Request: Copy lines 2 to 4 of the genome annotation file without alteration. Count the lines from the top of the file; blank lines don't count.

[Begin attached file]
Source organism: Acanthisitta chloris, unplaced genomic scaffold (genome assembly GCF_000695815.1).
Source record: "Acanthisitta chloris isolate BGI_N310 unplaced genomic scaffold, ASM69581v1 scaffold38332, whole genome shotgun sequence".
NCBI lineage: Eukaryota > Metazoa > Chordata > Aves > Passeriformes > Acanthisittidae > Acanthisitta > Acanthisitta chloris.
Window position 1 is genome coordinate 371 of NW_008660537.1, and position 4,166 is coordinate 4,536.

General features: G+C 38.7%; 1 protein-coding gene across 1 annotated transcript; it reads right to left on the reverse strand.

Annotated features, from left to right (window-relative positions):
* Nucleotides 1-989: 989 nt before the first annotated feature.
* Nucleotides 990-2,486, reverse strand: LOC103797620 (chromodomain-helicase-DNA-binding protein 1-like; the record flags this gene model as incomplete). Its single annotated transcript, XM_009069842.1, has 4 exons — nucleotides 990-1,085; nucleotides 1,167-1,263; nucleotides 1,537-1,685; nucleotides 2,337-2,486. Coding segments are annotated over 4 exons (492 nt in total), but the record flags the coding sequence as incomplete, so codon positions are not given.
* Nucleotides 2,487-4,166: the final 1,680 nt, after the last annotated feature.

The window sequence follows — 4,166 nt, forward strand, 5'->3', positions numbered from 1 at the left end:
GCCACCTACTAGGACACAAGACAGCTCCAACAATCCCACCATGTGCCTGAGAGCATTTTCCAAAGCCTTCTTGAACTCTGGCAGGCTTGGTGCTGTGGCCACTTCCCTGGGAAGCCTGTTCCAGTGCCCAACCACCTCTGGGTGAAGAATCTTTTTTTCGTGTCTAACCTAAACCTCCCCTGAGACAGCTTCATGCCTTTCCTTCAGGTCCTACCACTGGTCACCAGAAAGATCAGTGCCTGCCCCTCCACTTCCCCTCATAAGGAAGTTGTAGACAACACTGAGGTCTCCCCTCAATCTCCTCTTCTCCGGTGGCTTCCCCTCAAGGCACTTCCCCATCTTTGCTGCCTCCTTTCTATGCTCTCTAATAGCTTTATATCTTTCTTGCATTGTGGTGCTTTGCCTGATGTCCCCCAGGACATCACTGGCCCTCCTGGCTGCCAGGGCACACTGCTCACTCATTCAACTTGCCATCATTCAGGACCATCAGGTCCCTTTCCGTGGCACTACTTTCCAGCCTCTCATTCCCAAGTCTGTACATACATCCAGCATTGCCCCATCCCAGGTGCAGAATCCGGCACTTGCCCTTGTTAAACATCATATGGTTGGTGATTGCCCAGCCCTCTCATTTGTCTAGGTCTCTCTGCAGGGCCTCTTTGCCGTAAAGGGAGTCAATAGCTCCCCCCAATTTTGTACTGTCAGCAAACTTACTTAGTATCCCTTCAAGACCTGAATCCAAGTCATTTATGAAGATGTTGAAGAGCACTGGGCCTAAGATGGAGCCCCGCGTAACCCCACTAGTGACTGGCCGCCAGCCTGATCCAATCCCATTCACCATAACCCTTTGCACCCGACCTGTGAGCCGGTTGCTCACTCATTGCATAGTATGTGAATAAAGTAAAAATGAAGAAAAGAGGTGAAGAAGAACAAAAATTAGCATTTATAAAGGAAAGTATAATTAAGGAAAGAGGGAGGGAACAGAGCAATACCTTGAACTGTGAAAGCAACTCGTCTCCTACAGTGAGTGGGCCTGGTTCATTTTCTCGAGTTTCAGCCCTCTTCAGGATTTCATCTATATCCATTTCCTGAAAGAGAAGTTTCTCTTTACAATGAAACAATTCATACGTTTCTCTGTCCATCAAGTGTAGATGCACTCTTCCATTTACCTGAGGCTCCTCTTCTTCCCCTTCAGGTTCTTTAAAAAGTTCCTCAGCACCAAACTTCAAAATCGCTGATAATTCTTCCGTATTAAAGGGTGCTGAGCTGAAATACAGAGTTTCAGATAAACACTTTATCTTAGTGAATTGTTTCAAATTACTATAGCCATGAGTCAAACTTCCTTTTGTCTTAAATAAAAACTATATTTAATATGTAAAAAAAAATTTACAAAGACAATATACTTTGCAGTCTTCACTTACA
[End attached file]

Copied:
Source record: "Acanthisitta chloris isolate BGI_N310 unplaced genomic scaffold, ASM69581v1 scaffold38332, whole genome shotgun sequence".
NCBI lineage: Eukaryota > Metazoa > Chordata > Aves > Passeriformes > Acanthisittidae > Acanthisitta > Acanthisitta chloris.
Window position 1 is genome coordinate 371 of NW_008660537.1, and position 4,166 is coordinate 4,536.